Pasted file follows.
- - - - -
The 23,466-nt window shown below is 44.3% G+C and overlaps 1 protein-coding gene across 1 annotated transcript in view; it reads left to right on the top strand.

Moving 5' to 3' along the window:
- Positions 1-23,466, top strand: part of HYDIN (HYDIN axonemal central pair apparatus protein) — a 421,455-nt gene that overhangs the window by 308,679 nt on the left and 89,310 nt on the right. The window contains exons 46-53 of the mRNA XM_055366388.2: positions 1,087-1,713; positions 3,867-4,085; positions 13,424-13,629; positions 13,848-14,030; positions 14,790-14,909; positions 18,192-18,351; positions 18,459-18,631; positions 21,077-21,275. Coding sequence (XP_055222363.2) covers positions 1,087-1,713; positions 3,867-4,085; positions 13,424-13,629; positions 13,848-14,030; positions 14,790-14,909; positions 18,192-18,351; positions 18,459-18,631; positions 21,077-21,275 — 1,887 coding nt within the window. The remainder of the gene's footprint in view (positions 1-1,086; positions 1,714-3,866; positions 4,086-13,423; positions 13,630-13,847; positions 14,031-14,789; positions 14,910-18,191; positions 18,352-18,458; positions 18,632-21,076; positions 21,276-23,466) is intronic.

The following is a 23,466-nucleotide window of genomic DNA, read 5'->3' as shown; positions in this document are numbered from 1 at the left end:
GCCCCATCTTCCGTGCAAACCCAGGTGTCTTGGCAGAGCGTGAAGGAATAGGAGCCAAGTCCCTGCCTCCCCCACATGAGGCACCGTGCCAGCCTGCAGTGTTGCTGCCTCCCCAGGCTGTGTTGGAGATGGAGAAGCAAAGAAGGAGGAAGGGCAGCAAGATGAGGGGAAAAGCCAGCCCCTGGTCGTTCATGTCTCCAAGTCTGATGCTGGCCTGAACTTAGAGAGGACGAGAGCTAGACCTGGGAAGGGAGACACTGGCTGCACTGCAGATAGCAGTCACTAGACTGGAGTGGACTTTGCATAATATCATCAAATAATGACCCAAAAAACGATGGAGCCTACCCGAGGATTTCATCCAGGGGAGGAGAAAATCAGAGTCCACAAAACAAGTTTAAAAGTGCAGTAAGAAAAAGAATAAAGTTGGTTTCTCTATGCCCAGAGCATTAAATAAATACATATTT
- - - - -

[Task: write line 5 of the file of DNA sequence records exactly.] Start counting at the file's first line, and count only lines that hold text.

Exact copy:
GCCCCATCTTCCGTGCAAACCCAGGTGTCTTGGCAGAGCGTGAAGGAATAGGAGCCAAGTCCCTGCCTCCCCCACATGAGGCACCGTGCCAGCCTGCAGTGTTGCTGCCTCCCCAGGCTGTGTTGGAGATGGAGAAGCAAAGAAGGAGGAAGGGCAGCAAGATGAGGGGAAAAGCCAGCCCCTGGTCGTTCATGTCTCCAAGTCTGATGCTGGCCTGAACTTAGAGAGGACGAGAGCTAGACCTGGGAAGGGAGACACTGGCTGCACTGCAGATAGCAGTCACTAGACTGGAGTGGACTTTGCATAATATCATCAAATAATGACCCAAAAAACGATGGAGCCTACCCGAGGATTTCATCCAGGGGAGGAGAAAATCAGAGTCCACAAAACAAGTTTAAAAGTGCAGTAAGAAAAAGAATAAAGTTGGTTTCTCTATGCCCAGAGCATTAAATAAATACATATTT